Epidemiology and Pathophysiology of Immunoglobulin E–Mediated Asthma

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Abstract:

Asthma is one of the most common chronic conditions affecting mankind. The development of asthma may at least in part result from genetic or host susceptibility to asthma, allergy or atopy, and bronchial hyperresponsiveness. The interaction between the at risk host and environmental exposures to allergens, air pollutants, and viral infections may lead to the development of asthma. Much is mentioned about the hygiene hypothesis as a possible reason for the increased in atopy conditions such as asthma in developed countries throughout the world. With the discovery of immunoglobulin E (IgE), the medical community has learned the importance of this immunoglobulin in all atopic conditions, especially asthma. Recent literature in peer-reviewed journals on serum IgE and asthma was examined. Numerous studies clearly show the relationship of asthma to specific allergens, but only recently has there been documentation of the association of total serum IgE level with airways hyperreactivity and asthma. Data on patients with severe or difficult-to-treat asthma showed serum IgE levels higher in asthmatic patients than in nonasthmatic patients and the more severe the asthma, the higher the serum IgE. Our increasing knowledge of the underlying role of IgE in the asthmatic patient should pave the way for better treatments for this population of sufferers.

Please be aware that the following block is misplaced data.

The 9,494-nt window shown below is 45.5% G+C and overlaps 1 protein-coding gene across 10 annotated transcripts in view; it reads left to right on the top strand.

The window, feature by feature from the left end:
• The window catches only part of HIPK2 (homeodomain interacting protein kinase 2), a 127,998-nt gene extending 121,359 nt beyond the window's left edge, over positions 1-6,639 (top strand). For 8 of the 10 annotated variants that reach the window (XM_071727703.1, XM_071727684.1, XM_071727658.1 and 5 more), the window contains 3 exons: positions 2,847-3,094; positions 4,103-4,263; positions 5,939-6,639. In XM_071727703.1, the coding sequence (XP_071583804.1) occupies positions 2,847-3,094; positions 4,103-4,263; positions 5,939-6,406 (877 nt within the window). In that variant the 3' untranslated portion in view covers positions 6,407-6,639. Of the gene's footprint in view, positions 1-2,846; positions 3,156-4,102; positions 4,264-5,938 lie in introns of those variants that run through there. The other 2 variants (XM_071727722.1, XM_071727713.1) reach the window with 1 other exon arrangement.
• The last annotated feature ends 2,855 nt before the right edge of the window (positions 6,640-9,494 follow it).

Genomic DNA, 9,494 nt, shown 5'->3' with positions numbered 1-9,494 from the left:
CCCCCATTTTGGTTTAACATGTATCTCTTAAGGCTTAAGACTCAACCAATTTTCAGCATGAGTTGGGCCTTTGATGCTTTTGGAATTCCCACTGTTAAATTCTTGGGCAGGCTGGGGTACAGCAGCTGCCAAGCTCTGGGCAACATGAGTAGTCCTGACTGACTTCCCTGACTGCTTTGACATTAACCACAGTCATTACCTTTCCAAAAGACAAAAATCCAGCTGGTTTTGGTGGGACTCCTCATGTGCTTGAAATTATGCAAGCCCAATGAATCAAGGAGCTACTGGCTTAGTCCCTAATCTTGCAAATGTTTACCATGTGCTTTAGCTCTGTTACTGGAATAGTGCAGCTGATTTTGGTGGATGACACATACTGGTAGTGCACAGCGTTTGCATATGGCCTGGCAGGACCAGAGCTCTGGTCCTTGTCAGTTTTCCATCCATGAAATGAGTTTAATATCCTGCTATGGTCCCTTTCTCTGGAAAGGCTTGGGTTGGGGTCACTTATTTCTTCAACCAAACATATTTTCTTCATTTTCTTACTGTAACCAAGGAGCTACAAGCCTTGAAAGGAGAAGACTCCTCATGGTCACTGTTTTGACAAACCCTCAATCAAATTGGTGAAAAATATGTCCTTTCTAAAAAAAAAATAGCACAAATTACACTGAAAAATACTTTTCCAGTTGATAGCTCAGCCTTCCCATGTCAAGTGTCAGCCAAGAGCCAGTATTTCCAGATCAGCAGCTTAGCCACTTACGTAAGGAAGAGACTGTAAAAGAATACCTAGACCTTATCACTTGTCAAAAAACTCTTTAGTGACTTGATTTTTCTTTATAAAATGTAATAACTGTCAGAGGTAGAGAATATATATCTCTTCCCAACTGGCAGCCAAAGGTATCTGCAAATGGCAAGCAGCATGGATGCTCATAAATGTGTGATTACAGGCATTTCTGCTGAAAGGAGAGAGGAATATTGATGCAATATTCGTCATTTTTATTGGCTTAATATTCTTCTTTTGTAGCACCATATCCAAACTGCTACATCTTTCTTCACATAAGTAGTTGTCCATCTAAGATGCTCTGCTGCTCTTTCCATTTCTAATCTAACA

Document Type: Research Article

Publication date: November 1, 2005

More about this publication?
  • Allergy and Asthma Proceedings is a peer reviewed publication dedicated to distributing timely scientific research regarding advancements in the knowledge and practice of allergy, asthma and immunology. Its primary readership consists of allergists and pulmonologists.

    The goal of the Proceedings is to publish articles with a predominantly clinical focus which directly impact quality of care for patients with allergic disease and asthma.

    Featured topics include asthma, rhinitis, sinusitis, food allergies, allergic skin diseases, diagnostic techniques, allergens, and treatment modalities. Published material includes peer-reviewed original research, clinical trials and review articles.

    Articles marked "F" offer free full text for personal noncommercial use only.

    The journal is indexed in Thomson Reuters Web of Science and Science Citation Index Expanded, plus the National Library of Medicine's PubMed service.
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